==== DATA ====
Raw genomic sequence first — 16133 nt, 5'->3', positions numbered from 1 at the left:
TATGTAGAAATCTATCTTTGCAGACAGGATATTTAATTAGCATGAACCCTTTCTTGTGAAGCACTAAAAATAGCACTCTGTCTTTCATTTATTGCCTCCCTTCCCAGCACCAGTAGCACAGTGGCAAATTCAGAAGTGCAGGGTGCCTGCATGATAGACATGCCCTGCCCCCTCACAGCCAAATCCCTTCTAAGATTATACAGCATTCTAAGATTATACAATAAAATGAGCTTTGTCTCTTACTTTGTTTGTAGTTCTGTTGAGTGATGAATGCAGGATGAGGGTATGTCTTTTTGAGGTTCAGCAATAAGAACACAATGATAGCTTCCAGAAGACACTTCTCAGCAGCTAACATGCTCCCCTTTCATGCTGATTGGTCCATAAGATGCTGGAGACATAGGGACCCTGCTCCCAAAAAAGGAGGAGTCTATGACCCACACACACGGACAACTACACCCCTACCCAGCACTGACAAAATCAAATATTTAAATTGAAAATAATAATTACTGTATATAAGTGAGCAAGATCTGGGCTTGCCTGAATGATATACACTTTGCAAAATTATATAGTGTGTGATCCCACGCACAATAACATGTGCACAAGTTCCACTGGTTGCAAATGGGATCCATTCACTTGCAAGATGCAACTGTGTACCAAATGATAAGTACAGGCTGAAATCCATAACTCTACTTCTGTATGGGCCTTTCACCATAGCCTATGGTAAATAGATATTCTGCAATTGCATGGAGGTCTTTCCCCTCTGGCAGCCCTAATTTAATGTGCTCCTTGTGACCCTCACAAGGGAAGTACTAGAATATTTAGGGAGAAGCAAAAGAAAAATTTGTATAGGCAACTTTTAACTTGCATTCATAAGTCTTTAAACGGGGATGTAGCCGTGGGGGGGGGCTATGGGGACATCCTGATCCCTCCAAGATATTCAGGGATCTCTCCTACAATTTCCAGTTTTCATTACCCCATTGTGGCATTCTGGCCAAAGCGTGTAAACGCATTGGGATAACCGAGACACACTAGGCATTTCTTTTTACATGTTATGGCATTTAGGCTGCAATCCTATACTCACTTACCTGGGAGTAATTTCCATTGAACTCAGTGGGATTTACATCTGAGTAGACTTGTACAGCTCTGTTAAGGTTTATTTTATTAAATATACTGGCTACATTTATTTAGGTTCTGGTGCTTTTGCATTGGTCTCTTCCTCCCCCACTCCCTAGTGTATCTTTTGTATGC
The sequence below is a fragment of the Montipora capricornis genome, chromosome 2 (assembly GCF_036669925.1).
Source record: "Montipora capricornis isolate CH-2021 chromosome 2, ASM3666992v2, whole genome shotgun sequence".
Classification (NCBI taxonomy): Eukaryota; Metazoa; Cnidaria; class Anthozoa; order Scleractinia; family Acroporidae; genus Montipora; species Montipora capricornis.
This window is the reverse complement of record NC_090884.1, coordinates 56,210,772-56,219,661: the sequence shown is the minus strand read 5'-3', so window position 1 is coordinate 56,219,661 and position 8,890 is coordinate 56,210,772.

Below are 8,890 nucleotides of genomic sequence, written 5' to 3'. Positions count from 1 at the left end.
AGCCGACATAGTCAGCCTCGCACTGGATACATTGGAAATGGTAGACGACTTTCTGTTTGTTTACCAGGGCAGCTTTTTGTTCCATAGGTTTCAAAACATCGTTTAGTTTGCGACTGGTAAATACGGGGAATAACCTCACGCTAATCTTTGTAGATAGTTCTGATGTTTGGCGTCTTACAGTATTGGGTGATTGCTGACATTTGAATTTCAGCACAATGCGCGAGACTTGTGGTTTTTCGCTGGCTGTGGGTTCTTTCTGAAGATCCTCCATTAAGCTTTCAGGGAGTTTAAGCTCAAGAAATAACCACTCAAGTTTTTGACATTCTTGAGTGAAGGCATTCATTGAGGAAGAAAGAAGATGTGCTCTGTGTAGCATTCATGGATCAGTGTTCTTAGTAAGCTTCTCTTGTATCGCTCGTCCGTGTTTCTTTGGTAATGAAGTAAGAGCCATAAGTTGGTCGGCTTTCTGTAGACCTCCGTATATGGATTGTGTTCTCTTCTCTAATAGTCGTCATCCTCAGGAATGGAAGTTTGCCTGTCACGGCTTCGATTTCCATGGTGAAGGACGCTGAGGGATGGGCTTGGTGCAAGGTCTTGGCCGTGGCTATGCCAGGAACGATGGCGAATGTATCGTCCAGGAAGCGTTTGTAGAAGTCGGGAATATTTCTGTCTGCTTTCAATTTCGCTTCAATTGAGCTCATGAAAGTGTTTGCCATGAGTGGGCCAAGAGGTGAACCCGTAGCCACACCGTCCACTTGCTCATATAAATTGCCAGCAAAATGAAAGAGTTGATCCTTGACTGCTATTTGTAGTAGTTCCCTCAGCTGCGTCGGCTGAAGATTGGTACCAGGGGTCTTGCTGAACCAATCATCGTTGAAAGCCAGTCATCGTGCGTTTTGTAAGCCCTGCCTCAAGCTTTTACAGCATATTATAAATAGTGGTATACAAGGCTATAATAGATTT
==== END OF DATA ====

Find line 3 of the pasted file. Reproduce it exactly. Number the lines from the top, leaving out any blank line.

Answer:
The sequence below is a fragment of the Montipora capricornis genome, chromosome 2 (assembly GCF_036669925.1).